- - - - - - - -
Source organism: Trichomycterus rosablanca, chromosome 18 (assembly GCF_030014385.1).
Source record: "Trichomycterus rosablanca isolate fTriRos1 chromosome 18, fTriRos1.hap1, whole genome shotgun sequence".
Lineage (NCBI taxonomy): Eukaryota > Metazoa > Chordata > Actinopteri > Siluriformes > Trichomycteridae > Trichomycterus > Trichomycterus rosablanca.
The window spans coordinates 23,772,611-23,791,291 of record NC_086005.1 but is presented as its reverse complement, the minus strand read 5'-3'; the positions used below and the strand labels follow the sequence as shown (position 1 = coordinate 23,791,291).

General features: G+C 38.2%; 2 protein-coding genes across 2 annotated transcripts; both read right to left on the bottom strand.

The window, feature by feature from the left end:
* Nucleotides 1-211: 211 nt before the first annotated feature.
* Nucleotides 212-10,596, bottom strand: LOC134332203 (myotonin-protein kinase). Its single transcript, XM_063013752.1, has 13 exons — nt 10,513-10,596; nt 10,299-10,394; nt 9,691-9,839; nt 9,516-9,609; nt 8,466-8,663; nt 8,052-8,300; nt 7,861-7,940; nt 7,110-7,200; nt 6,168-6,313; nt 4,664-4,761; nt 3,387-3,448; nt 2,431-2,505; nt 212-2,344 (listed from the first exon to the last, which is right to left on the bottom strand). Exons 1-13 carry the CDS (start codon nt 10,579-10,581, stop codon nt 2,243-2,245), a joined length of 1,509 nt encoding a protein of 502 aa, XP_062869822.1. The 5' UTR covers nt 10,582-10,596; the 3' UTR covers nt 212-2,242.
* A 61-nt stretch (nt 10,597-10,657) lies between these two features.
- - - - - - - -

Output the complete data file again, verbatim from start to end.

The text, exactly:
Source organism: Trichomycterus rosablanca, chromosome 18 (assembly GCF_030014385.1).
Source record: "Trichomycterus rosablanca isolate fTriRos1 chromosome 18, fTriRos1.hap1, whole genome shotgun sequence".
Lineage (NCBI taxonomy): Eukaryota > Metazoa > Chordata > Actinopteri > Siluriformes > Trichomycteridae > Trichomycterus > Trichomycterus rosablanca.
The window spans coordinates 23,772,611-23,791,291 of record NC_086005.1 but is presented as its reverse complement, the minus strand read 5'-3'; the positions used below and the strand labels follow the sequence as shown (position 1 = coordinate 23,791,291).

General features: G+C 38.2%; 2 protein-coding genes across 2 annotated transcripts; both read right to left on the bottom strand.

The window, feature by feature from the left end:
* Nucleotides 1-211: 211 nt before the first annotated feature.
* Nucleotides 212-10,596, bottom strand: LOC134332203 (myotonin-protein kinase). Its single transcript, XM_063013752.1, has 13 exons — nt 10,513-10,596; nt 10,299-10,394; nt 9,691-9,839; nt 9,516-9,609; nt 8,466-8,663; nt 8,052-8,300; nt 7,861-7,940; nt 7,110-7,200; nt 6,168-6,313; nt 4,664-4,761; nt 3,387-3,448; nt 2,431-2,505; nt 212-2,344 (listed from the first exon to the last, which is right to left on the bottom strand). Exons 1-13 carry the CDS (start codon nt 10,579-10,581, stop codon nt 2,243-2,245), a joined length of 1,509 nt encoding a protein of 502 aa, XP_062869822.1. The 5' UTR covers nt 10,582-10,596; the 3' UTR covers nt 212-2,242.
* A 61-nt stretch (nt 10,597-10,657) lies between these two features.